I love the windows in my 2003 Chevy Roadtrek, but they sure don’t love me. The windows in the front, side, and rear doors are what came from Chevrolet, but the side rear windows are bought by Roadtrek and other RV upfitters and installed as part of the conversion process. It’s a wonderful design – a louver on the bottom which allows you to get air circulation in a downpour. But, like any mechanical device, sooner or later it will start to wear and cause you headaches.
The Chevy windows are made by C R Laurence. The part that wears out is called the torque operator – a little gearbox that converts the rotary motion of the knob on the inside to angular movement of an arm that moves the louver. The one on the Chevy does this by turning a rod with an attached arm – the one on the Sprinter models, made by another manufacturer – Hehr – includes the arms as part of the torque operator.
C R Laurence can’t be bothered to supply repair parts for us struggling Chevy Roadtrek owners. That’s OK, they’re a big company. I don’t really know who makes the reproduction ones available online, but the quantity varies widely, and some may be rebuilt, judging by some of the horror stories I have heard. When I went looking, I settled on an online retailer, GlassWarePro, who sells Primeline replacement parts. The Primeline numbers are R7022 and R7023 – I think those are the CR Laurence numbers as well. They’re nuisance money – $8 or so – so I ordered two of each, and started trying to figure out how to disassemble my windows to install them while I waited for them to arrive.
Here’s a set of photos to walk you through the process. Click on each photo to read the caption which will tell you what’s going on. In 190 and 170 (sheet metal side) Roadtreks, the process is relatively simple. The 200s and 210 fiberglass side Roadtreks will have a different procedure. There are a bunch of screws holding the window in, and the most important job is the catcher – the person outside the van who grabs the window as it comes loose and prevents it from crashing to the ground. Put your franchise player on this assignment- all the person inside the van has to know is how to run a screwdriver. Make sure you tighten the screws evenly as you reinstall the windows – as an artistic medium, tempered glass is as unforgiving as marble.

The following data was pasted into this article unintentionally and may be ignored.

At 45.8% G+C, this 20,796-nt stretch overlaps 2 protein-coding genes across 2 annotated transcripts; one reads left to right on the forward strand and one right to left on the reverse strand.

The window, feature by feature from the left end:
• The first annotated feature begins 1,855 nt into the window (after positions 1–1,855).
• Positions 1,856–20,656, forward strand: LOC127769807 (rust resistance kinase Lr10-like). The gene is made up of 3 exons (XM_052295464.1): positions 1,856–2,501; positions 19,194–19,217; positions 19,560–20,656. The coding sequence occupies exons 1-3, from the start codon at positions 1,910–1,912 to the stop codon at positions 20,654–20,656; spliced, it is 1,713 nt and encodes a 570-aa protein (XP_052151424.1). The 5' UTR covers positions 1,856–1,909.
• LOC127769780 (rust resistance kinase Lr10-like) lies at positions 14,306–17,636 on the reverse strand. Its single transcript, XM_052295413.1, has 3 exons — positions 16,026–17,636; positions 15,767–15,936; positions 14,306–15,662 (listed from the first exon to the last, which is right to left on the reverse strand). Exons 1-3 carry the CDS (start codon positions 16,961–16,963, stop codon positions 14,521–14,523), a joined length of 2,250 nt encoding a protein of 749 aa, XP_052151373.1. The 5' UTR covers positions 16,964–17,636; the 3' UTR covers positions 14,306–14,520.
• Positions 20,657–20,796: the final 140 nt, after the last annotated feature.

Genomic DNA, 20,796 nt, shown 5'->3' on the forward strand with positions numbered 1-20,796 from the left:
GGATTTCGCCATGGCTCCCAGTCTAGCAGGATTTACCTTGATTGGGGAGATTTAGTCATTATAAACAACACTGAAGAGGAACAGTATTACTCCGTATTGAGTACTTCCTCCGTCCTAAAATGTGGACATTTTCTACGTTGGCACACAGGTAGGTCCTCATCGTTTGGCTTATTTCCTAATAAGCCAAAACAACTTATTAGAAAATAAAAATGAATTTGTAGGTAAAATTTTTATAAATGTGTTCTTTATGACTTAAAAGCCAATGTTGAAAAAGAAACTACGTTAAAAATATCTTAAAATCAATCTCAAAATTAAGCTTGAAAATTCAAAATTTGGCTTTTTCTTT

My RV window cranks are doing fine two years later, and it has given me confidence to know that there’s not really much of anything you can’t fix on a Roadtrek given enough parts sleuthing and common sense. And patience – lots of patience. And good hands.
For the Sprinter owners, your Hehr windows have a similar solution – read this post on the Sprinter forum which gives you the tricks on how to install it. The part is $24, of course, not $8, since it’s going on a Mercedes 😉 Here is where to buy it. You don’t have to take the window out, though, which is definitely worth the difference in cost. No mad window catching skills are necessary. If I had a Sprinter, I’d order one of these now and carry it with me, because when these break the glass is completely unattached at the bottom, and flaps in the wind as you drive. Given the glass replacement problems on the CR Laurence windows (it’s basically impossible), my guess is the Hehr glass is similarly unobtainable, so you don’t want to subject your glass to this kind of treatment for long.
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